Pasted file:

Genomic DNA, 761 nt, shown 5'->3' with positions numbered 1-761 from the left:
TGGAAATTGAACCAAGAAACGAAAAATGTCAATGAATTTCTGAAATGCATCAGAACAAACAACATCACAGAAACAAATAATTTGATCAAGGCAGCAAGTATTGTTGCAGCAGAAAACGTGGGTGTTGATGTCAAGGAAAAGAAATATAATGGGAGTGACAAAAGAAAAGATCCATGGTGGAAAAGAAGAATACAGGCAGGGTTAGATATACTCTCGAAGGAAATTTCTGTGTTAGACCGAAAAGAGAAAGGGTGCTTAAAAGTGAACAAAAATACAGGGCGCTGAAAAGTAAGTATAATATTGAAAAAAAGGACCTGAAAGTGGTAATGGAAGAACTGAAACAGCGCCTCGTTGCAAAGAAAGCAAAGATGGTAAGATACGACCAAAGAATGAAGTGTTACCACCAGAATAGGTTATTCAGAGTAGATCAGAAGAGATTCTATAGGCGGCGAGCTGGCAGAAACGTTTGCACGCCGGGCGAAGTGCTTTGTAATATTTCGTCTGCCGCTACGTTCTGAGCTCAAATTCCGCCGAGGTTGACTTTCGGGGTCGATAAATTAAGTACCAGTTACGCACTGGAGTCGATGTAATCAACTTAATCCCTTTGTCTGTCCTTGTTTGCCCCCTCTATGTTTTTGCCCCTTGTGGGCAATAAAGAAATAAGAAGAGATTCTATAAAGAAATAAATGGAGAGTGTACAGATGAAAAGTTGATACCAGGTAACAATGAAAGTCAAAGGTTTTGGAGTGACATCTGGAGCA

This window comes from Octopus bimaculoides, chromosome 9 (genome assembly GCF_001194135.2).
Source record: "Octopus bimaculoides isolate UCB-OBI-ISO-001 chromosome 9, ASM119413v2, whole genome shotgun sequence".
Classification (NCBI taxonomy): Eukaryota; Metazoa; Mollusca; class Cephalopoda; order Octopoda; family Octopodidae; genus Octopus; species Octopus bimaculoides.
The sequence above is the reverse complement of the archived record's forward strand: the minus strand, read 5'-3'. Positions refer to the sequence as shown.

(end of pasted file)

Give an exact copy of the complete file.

Genomic DNA, 761 nt, shown 5'->3' with positions numbered 1-761 from the left:
TGGAAATTGAACCAAGAAACGAAAAATGTCAATGAATTTCTGAAATGCATCAGAACAAACAACATCACAGAAACAAATAATTTGATCAAGGCAGCAAGTATTGTTGCAGCAGAAAACGTGGGTGTTGATGTCAAGGAAAAGAAATATAATGGGAGTGACAAAAGAAAAGATCCATGGTGGAAAAGAAGAATACAGGCAGGGTTAGATATACTCTCGAAGGAAATTTCTGTGTTAGACCGAAAAGAGAAAGGGTGCTTAAAAGTGAACAAAAATACAGGGCGCTGAAAAGTAAGTATAATATTGAAAAAAAGGACCTGAAAGTGGTAATGGAAGAACTGAAACAGCGCCTCGTTGCAAAGAAAGCAAAGATGGTAAGATACGACCAAAGAATGAAGTGTTACCACCAGAATAGGTTATTCAGAGTAGATCAGAAGAGATTCTATAGGCGGCGAGCTGGCAGAAACGTTTGCACGCCGGGCGAAGTGCTTTGTAATATTTCGTCTGCCGCTACGTTCTGAGCTCAAATTCCGCCGAGGTTGACTTTCGGGGTCGATAAATTAAGTACCAGTTACGCACTGGAGTCGATGTAATCAACTTAATCCCTTTGTCTGTCCTTGTTTGCCCCCTCTATGTTTTTGCCCCTTGTGGGCAATAAAGAAATAAGAAGAGATTCTATAAAGAAATAAATGGAGAGTGTACAGATGAAAAGTTGATACCAGGTAACAATGAAAGTCAAAGGTTTTGGAGTGACATCTGGAGCA

This window comes from Octopus bimaculoides, chromosome 9 (genome assembly GCF_001194135.2).
Source record: "Octopus bimaculoides isolate UCB-OBI-ISO-001 chromosome 9, ASM119413v2, whole genome shotgun sequence".
Classification (NCBI taxonomy): Eukaryota; Metazoa; Mollusca; class Cephalopoda; order Octopoda; family Octopodidae; genus Octopus; species Octopus bimaculoides.
The sequence above is the reverse complement of the archived record's forward strand: the minus strand, read 5'-3'. Positions refer to the sequence as shown.